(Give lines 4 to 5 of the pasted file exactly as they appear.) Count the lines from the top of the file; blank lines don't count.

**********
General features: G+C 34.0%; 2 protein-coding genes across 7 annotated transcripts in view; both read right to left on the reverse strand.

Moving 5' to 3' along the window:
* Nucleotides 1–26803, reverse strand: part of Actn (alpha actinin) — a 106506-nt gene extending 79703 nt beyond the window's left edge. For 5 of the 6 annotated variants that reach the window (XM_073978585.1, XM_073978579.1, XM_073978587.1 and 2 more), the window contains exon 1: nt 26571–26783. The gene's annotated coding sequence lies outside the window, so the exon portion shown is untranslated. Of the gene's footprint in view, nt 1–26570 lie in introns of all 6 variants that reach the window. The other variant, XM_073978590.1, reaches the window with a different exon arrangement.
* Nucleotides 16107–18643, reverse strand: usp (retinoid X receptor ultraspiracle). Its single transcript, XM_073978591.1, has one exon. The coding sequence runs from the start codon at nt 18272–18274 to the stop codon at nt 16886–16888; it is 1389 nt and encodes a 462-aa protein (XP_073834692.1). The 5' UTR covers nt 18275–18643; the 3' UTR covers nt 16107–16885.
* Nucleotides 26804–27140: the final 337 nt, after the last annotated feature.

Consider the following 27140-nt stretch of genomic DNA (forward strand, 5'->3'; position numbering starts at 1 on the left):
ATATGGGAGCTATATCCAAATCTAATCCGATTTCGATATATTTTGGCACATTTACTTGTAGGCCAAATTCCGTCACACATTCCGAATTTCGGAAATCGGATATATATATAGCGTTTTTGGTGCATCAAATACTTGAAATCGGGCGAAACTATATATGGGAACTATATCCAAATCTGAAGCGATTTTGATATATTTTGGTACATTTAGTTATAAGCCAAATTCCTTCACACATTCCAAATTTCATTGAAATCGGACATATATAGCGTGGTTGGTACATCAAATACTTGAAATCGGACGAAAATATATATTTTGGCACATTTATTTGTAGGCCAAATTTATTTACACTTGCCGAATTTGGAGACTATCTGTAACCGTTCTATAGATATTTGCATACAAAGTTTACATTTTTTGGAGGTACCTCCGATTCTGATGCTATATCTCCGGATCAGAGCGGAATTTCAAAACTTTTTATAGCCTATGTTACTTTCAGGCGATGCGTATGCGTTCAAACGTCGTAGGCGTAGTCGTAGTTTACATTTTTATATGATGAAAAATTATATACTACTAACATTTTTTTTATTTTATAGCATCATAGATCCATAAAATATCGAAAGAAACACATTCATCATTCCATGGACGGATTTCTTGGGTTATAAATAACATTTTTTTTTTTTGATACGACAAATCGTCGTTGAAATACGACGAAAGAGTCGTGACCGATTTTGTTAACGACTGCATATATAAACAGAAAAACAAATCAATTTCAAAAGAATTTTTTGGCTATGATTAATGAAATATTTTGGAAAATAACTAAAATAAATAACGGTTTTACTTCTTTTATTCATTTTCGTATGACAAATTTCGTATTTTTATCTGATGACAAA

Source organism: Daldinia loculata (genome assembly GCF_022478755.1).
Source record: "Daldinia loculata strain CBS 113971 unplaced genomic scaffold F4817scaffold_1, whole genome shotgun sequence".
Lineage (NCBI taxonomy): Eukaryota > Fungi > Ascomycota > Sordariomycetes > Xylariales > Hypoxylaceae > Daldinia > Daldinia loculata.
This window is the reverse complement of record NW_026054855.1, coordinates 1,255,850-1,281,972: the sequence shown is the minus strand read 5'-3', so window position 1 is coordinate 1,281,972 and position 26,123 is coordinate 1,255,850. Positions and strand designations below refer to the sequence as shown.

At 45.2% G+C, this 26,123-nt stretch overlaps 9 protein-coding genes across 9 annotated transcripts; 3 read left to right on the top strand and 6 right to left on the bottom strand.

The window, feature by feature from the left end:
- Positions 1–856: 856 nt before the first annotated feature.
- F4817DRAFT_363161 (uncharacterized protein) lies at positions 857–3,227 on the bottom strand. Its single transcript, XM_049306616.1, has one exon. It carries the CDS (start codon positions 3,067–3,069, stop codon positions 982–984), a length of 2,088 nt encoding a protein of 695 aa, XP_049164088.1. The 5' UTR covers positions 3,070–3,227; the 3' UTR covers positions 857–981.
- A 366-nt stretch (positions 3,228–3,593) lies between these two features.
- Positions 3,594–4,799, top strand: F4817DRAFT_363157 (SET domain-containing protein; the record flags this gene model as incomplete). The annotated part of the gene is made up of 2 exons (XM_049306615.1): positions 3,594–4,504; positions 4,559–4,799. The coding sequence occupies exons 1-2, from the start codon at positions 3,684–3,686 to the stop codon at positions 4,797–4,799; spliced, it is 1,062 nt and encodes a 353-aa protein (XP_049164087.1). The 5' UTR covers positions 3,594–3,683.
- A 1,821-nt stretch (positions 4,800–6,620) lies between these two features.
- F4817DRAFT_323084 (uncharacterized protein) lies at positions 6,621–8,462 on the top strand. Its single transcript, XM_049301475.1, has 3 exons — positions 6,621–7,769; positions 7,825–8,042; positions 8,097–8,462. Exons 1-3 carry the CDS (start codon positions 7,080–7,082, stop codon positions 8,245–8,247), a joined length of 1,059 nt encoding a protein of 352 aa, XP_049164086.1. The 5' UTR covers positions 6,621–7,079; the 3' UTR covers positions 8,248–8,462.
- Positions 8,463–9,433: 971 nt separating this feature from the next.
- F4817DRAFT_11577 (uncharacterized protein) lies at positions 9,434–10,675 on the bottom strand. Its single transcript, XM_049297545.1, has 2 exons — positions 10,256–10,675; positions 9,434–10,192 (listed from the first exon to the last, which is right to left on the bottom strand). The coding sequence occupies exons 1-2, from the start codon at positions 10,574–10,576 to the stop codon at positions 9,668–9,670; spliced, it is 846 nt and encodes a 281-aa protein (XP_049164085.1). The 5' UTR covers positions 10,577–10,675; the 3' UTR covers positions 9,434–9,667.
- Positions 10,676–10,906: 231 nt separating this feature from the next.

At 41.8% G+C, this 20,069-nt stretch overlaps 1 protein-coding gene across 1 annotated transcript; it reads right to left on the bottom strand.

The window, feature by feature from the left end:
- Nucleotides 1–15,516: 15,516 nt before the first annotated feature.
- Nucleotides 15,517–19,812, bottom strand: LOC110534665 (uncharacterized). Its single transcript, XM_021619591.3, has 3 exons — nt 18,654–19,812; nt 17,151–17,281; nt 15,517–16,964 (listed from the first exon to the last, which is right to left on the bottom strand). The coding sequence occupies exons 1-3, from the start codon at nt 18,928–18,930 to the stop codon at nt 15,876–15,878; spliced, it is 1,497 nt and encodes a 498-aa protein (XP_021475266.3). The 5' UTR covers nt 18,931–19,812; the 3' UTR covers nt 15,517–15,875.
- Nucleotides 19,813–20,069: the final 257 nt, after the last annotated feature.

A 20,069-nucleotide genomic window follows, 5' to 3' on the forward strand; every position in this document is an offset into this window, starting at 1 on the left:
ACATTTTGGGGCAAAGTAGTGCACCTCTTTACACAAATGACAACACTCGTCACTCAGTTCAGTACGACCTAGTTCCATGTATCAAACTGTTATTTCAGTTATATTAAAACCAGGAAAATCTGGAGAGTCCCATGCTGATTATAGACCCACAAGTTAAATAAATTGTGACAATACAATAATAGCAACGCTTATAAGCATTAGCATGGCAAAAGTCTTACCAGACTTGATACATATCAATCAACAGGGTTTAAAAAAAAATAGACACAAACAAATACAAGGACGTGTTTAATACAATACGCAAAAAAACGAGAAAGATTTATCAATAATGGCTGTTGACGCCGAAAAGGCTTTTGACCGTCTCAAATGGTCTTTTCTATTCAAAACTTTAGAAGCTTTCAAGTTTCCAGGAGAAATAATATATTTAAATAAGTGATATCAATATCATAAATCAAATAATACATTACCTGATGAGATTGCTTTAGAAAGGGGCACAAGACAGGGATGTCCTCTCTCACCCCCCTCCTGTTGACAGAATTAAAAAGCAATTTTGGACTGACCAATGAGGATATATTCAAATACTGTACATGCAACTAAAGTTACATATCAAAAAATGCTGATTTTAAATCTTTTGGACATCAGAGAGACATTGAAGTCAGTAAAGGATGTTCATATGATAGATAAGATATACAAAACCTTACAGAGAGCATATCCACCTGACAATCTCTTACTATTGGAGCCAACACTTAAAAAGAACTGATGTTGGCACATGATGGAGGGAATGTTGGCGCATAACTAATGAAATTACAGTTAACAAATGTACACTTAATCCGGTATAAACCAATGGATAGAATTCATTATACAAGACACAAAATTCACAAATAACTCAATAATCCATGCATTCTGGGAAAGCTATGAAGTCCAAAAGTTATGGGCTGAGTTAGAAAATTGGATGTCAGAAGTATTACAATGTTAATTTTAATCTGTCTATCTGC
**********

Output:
* Nucleotides 16107–18643, reverse strand: usp (retinoid X receptor ultraspiracle). Its single transcript, XM_073978591.1, has one exon. The coding sequence runs from the start codon at nt 18272–18274 to the stop codon at nt 16886–16888; it is 1389 nt and encodes a 462-aa protein (XP_073834692.1). The 5' UTR covers nt 18275–18643; the 3' UTR covers nt 16107–16885.
* Nucleotides 26804–27140: the final 337 nt, after the last annotated feature.